VATS, 1990

VATS: Ventura Area TheatreSports wants you to know improv’s no laughing matter

By Brian McCoy
Thousand Oaks News Chronicle
April 13, 1990

“This is a stone.”
“A what?”
“A stone.”
“A stone. This is a stone.”
“A what?”
“A what?”
“A stone.”
“A stone.”
“A stone. This is a stone.”
“A what?”
“A what?”
“A what?”

Four men and four women were standing in a semi-circle on a recent Thursday night, feigning perplexity over what was, after all, just a stone. If you walked in on the scene, you might think them mad … or you might take a few steps closer and ask, “It is just a stone, isn’t it?”

But if you stuck around you’d soon to swept up in the rhythms the group adopted and in the personality of their individual voices. By the time the stone had been passed from one end to the other and back again, the exercise’s humor would have become evident.

But generating laughter is not necessarily the goal, say members of Ventura Area TheatreSports™, a fledgling improvisation group making its Conejo Valley debut Thursday at the Arts Council Cultural Center.

VATS, 1990

Russell Seveney leads the critique of the troupe’s work.

Sure, many of their scenes — or “games” — involve taking audience suggestions to hilariously illogical conclusions. But VATS knows improv can be serious and it doesn’t want to be known as just another comedy troupe.

“I think we’re more interested in creating interesting scenes than we are in being funny,” says member Tom Mueller. “We like them to be clever rather than funny; the aim is not to be stand-up comedians … not to make laughter necessarily. If we do, that’s fine but the goal is not to be like ‘Saturday Night Live.’ It’s to be able to tell a good story.”

International movement

It’s fitting that there’s quite a lively tale behind the formation of VATS, how it is part of :’. international TheatreSports movement and how the Ventura County members are in it not for fame or fortune but for the pure joy of improvisation.

“Most of us here are really interested in the process of learning about improv,” says Leslie Carson. “We’re not here to get famous or go to Second City. “ How devoted is VATS to improv for improv’s sake? Just ask them about their day jobs: the group includes housewives, two self-professed “computer geeks,” a personal trainer, and the secretary of the county’s League of Women Voters.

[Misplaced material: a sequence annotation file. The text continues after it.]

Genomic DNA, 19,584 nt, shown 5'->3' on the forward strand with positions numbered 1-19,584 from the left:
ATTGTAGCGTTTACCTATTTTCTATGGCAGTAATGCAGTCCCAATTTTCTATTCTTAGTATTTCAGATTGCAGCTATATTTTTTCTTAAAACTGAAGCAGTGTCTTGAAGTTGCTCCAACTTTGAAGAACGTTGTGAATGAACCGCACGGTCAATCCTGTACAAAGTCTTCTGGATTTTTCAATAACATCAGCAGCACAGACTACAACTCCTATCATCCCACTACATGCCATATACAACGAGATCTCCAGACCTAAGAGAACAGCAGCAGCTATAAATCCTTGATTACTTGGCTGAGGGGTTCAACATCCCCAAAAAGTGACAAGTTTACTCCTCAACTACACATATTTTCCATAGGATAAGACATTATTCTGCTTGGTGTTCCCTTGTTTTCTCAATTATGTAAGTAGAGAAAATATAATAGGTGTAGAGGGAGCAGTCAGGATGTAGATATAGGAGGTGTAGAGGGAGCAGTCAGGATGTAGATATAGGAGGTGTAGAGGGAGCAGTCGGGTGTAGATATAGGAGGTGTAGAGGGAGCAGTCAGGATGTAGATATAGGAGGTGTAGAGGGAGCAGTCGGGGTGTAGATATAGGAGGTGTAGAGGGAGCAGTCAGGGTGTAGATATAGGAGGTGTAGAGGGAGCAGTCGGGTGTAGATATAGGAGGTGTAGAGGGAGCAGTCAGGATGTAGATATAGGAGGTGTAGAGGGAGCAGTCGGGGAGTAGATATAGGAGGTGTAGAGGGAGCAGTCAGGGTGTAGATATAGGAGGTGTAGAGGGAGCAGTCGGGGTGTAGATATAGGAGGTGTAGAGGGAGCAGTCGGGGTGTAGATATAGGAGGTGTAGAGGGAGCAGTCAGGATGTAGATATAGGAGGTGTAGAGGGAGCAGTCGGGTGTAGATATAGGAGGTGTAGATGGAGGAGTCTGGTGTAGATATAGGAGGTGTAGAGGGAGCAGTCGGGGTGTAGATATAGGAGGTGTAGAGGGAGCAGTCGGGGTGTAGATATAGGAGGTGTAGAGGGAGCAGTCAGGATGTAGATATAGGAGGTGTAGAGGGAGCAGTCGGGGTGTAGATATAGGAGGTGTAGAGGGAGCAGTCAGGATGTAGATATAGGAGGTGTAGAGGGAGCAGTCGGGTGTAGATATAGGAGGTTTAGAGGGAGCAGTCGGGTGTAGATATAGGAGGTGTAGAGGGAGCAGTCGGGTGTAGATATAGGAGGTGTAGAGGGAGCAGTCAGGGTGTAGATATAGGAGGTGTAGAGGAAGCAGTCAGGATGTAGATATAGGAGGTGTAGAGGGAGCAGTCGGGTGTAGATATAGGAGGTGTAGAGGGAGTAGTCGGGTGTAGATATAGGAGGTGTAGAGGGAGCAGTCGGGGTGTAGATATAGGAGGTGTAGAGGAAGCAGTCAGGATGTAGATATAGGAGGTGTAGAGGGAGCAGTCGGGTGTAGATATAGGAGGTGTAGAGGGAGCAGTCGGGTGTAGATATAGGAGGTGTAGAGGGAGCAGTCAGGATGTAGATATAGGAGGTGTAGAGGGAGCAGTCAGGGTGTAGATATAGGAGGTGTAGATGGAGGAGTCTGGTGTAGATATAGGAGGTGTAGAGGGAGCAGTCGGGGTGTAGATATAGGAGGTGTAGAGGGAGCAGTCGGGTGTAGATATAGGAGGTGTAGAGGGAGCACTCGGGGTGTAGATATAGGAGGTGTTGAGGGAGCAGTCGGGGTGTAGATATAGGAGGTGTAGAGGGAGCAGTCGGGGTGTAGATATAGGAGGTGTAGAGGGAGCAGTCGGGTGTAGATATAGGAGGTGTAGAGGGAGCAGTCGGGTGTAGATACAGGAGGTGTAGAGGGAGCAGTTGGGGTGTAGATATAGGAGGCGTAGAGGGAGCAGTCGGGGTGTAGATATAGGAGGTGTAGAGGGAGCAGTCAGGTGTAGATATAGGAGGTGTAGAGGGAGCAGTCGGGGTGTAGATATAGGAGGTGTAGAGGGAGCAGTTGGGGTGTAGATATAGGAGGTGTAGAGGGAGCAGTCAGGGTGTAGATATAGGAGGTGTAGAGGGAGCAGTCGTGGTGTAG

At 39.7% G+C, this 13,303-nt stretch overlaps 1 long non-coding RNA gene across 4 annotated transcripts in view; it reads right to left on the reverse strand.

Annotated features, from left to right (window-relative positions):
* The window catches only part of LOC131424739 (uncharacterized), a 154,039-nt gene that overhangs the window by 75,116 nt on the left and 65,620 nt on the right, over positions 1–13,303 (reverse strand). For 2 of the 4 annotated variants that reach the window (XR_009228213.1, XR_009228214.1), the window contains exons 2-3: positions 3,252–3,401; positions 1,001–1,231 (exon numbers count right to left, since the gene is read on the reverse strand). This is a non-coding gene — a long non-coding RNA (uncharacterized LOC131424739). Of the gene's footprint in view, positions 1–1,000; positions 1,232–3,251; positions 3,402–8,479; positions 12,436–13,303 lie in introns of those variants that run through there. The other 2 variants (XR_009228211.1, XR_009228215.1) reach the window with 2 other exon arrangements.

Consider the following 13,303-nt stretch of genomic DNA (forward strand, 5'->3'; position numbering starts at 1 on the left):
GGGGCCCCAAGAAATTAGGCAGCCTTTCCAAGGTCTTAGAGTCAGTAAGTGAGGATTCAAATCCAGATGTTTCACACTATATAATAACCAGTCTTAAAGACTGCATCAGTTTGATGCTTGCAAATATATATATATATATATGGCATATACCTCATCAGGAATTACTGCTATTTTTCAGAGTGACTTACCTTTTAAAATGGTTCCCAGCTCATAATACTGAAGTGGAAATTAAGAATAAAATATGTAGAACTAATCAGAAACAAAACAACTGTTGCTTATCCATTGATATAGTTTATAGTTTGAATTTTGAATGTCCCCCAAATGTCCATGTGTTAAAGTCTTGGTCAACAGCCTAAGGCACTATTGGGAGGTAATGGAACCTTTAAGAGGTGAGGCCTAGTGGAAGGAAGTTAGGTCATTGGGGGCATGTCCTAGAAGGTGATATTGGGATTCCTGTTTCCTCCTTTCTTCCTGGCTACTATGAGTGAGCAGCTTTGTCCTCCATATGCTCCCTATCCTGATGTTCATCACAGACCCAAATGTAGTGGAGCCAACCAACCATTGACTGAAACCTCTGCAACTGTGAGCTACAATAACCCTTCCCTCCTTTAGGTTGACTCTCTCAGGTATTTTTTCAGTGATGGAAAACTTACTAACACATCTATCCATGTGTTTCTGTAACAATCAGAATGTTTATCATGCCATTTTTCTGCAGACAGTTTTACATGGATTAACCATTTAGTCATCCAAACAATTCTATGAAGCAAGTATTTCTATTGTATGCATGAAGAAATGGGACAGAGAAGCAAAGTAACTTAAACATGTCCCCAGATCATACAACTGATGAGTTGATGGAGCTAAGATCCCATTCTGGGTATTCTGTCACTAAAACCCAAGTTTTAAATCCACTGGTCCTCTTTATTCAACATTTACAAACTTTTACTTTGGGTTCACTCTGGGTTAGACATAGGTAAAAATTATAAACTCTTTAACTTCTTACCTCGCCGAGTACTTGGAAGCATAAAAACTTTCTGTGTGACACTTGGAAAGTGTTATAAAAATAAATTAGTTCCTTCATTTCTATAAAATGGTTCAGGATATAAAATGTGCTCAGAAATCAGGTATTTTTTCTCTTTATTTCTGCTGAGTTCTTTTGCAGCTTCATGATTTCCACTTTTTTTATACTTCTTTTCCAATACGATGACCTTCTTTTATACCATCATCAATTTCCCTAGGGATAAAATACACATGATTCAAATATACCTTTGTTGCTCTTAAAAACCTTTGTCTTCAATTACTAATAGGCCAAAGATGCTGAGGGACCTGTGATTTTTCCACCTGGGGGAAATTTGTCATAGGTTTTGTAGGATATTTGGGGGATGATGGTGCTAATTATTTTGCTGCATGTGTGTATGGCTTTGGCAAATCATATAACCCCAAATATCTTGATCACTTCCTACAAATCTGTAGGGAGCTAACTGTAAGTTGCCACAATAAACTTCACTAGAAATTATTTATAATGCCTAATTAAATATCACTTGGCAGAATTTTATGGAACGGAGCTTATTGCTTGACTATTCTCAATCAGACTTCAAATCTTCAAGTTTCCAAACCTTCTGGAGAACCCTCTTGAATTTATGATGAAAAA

Only one member, Russell Seveney, is actively seeking a show business career. He bills himself a “budding actor-writer- salesman” and says of VATS, “I can’t help but think it’s doing nothing but helping my acting skills. I’m learning to react to others in a whole new light other than just relying on t words on paper. It’s opened a whole new perspective on performing for me.

Born in Calgary

That’s part of what professor Keith Johnstone had in mind 15 years ago when he established the first TheatreSports league among his students at the University of Calgary.

Johnstone had wondered why sporting events drew such large crowds when the theaters went half empty and came to the conclusion that, beyond any pretensions of culture, it was because sports enabled the public to vocalize its feelings about the action on the field.

VATS, 1990

Seveney mans VATS’ scoreboard of fate.

In an effort to transfer that kind of involvement to the theater, Johnstone devised a system in his class where two teams would play “games” – act out. various improvisational scenes – using the audience’s input to determine in which direction each situation would go. Three Olympic-like judges then rendered scores on how each team told its story, with points years detracted for such infractions as blocking the narrative’s progress or using gratuitous obscenity.

Johnstone’s experiment was a success: he and his students regrouped the following year to form the Loose Moose Theatre Company. The instructor wrote a book, “Impro,” and soon TheatreSports spread across Canada – Vancouver, Toronto, Edmonton, Halifax. Groups have since been established in Europe, Africa, South America and Australia.

In the United States, TheatreSports teams can be seen in New York, Seattle, Los Angeles, and San Francisco. In fact, a workshop given last summer in Santa Paula by a representative of Bay Area TheatreSports led to the formation of the Ventura chapter.

Each show a premiere

But TheatreSports’ universality can be found in all its performances; because no two audiences are the same, not two shows are exactly alike either. That interaction is what gives TheatreSports’ its strength.

“Johnstone said in his book that actors have intuition that they don’t rely on and in this you get to use your intuition and rely on it,” says Dorothy Scott, whose daughter, Barbara, is a member of the San Francisco group.

VATS, 1990

David Gullett takes fellow VATS member Cindy Bell for a comedic drive at a recent group rehearsal in Oxnard.

VATS also must trust its audience. It is their suggestions that dictate where the scenes go, and it is their boos that can end them.

“When that’s explained to the audience at the beginning they always like that, they always laugh at that,” says Mueller. “I think they really enjoy the idea that we’re saying, ‘Sometimes we fail.’”

Where VATS is headed next is still in question. The group has semi-regular gigs at Ventura’s City Bakery and Plaza Players Theatre but realize they need to find a standard day and venue if they hope to establish a viable foothold in the county.